Oh, dear, oh dear!
That's what we say Down Under about the dear old C of E when it gets its pantaloons in a knot.
Imagine discovering after a bishop has laid hands on you for confirmation or ordination that just before the service he had used the loo and forgotten to wash his hands afterwards. (Possible) Shiver down the spine stuff (some aren't fussy). "My hair is tainted. Pass the shampoo!"
But imagine discovering that a few days or weeks ago or even years ago the aforementioned bishop had had a moment of toiletry forgetfulness. "No problem, mate. Surely he has washed his hands more than a few times since. Why, he might even have had a shower or a bath since then."
Most taint is washed off. But not all. As you can read at Thinking Anglicans or on Anglo- Kiwi. Apparently if a male bishop touches a woman in an ordaining kinda way then no soap known to humankind, not even a powerful disinfectant can wash off the taint which lingers ... forever.
Now we are quite brainy down here Down Under and we can spot a compromise faster than David We-play-hard-but-fair Warner can spot some underhand play from the other side. (Underarm bowling is, of course, harder to spot.) So, dear old C of E, we do understand the 'dilemma' of how to keep everyone happy. We even engage in a bit of that compromise stuff in ACANZP.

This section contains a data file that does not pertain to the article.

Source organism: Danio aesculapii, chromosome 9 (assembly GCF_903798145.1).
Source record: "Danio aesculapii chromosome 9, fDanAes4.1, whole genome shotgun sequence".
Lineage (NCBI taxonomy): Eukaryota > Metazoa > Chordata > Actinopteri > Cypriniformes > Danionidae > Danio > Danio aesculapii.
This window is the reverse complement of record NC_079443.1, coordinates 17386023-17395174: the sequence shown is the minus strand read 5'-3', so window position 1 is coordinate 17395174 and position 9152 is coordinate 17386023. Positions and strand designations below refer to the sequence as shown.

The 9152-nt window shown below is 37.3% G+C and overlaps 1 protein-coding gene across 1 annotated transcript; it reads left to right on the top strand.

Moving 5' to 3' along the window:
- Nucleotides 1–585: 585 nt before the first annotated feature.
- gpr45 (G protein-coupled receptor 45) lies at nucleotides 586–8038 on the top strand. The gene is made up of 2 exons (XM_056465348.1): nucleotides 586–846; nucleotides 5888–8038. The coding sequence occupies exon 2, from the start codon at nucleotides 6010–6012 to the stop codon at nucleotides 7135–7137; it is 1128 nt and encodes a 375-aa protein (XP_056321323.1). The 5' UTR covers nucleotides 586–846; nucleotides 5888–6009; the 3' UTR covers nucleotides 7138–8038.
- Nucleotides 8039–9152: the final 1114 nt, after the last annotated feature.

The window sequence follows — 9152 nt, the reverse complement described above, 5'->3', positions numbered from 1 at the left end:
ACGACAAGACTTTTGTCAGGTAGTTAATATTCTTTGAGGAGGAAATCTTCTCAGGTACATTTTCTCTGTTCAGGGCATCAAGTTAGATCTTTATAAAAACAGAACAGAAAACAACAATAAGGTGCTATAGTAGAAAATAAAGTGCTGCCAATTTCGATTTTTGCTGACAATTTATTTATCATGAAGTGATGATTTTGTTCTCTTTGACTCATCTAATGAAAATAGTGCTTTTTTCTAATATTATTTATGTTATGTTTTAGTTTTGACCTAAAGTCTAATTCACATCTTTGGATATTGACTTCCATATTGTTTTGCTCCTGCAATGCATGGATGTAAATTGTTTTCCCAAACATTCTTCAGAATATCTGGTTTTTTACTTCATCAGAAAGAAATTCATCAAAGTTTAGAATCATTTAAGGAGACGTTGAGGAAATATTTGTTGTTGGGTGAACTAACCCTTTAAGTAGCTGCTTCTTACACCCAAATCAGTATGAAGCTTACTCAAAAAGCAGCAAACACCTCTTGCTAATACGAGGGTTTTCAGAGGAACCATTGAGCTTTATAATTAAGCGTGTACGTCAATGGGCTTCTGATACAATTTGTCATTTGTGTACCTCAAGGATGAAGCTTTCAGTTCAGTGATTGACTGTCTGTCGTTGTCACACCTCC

But is there not a point where grown adults, living in the 21st century (i.e. able to critically read the Bible) ask simple questions such as, Does God require untainted hands for ordination to be ordination? Is apostolic succession about who has touched whom or about safeguarding the gospel?
And: what, just what are we saying about 50%+ of the human race when we say that their presence within the leadership of the church causes 'taint'?
And we wonder why people are not coming to church!?
- keep reading on Thinking Anglicans
- Bosco Peters makes an astute and needed point about 'Anglo-Donatism' here.
- the underlying theological issue, according to New Directions, is not 'taint' but 'theology and communion' or 'impaired communion' but that does not take us far from 'taint' because it is all about hands and who the hands have touched. 'Tainted communion', if you prefer!
- the question remains, Why should touching women impair communion as though there is something intrinsically problematic about women? This is the great challenge for catholicity (Anglican and Roman and Eastern) in the world today!